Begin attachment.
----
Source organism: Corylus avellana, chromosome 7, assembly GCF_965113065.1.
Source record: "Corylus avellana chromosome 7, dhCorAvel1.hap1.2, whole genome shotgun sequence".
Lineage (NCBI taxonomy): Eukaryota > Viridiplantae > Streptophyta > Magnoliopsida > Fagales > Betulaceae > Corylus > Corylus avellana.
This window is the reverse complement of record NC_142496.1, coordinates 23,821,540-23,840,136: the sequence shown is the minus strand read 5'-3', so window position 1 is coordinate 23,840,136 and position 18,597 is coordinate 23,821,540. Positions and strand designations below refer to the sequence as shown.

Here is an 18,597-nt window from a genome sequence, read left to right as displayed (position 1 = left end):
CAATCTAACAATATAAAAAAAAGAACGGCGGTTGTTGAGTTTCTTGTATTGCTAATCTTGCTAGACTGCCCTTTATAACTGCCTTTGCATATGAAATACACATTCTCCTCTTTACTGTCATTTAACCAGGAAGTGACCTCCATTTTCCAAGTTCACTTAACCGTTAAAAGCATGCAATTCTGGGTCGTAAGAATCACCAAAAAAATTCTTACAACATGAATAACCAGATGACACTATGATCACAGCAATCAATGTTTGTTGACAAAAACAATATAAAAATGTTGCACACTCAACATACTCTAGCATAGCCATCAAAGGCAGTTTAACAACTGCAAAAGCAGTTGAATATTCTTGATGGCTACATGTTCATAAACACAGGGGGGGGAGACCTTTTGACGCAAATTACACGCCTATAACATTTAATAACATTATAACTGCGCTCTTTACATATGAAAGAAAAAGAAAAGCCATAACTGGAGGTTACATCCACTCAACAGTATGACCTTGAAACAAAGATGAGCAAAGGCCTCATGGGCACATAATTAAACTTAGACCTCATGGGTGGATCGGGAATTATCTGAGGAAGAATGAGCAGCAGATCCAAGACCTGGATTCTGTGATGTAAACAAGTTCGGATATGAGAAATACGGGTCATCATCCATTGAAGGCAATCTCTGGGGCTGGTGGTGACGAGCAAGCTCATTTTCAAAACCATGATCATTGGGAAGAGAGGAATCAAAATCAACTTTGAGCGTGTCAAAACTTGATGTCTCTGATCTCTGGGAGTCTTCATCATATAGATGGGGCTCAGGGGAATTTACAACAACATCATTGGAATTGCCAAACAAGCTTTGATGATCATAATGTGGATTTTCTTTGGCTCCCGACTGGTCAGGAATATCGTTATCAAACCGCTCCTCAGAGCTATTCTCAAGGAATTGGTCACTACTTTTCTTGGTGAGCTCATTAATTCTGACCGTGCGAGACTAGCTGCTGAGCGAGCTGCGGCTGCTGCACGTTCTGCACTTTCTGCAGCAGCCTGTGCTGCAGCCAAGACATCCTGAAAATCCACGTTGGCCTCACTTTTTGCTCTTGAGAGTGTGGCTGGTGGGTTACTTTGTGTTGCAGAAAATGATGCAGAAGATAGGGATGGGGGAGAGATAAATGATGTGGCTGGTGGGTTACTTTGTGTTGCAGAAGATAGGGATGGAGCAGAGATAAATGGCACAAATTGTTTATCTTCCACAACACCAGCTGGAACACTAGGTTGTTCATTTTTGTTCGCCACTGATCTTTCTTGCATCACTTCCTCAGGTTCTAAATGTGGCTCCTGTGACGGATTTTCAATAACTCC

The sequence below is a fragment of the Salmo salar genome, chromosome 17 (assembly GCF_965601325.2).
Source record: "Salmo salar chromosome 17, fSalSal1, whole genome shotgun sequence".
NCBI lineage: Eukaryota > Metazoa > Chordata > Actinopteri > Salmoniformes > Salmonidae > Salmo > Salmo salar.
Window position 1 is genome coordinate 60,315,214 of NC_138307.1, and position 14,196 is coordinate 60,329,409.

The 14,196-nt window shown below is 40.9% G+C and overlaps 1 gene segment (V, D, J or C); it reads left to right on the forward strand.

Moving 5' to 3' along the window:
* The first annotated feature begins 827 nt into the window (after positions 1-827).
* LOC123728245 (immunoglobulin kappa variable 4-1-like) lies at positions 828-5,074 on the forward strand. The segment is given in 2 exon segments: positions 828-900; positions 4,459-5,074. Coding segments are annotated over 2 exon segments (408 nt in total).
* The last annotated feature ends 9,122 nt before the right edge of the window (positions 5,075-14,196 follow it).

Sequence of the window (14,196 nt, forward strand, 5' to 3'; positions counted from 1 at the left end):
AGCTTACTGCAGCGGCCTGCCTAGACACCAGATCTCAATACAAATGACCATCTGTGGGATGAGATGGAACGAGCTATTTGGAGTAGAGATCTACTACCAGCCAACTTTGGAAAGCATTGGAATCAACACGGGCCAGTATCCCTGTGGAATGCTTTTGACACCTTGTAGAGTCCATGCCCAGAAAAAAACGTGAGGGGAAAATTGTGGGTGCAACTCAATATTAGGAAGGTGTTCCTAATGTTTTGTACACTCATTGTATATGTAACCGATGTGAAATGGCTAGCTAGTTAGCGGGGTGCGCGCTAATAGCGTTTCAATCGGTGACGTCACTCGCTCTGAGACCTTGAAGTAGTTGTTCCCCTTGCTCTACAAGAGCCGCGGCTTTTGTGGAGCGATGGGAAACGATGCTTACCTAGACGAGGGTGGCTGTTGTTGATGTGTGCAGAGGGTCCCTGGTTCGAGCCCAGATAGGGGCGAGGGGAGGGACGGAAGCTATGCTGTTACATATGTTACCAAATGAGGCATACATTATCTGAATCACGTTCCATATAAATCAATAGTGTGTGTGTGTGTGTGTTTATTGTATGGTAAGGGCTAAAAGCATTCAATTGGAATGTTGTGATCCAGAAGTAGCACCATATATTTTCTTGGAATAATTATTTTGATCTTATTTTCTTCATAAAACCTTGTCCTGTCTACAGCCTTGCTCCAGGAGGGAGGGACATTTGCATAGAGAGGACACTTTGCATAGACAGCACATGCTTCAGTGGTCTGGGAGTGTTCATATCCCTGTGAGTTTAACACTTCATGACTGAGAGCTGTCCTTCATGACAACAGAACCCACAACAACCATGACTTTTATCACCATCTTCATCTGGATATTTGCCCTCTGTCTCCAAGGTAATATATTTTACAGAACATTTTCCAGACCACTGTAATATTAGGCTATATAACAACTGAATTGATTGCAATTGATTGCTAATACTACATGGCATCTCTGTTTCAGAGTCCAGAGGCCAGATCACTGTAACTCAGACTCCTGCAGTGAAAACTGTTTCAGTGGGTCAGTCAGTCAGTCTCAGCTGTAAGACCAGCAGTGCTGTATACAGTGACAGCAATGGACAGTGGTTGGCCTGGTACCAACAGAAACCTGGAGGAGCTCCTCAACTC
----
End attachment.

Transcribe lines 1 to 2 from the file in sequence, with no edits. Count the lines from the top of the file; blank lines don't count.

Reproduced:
Source organism: Corylus avellana, chromosome 7, assembly GCF_965113065.1.
Source record: "Corylus avellana chromosome 7, dhCorAvel1.hap1.2, whole genome shotgun sequence".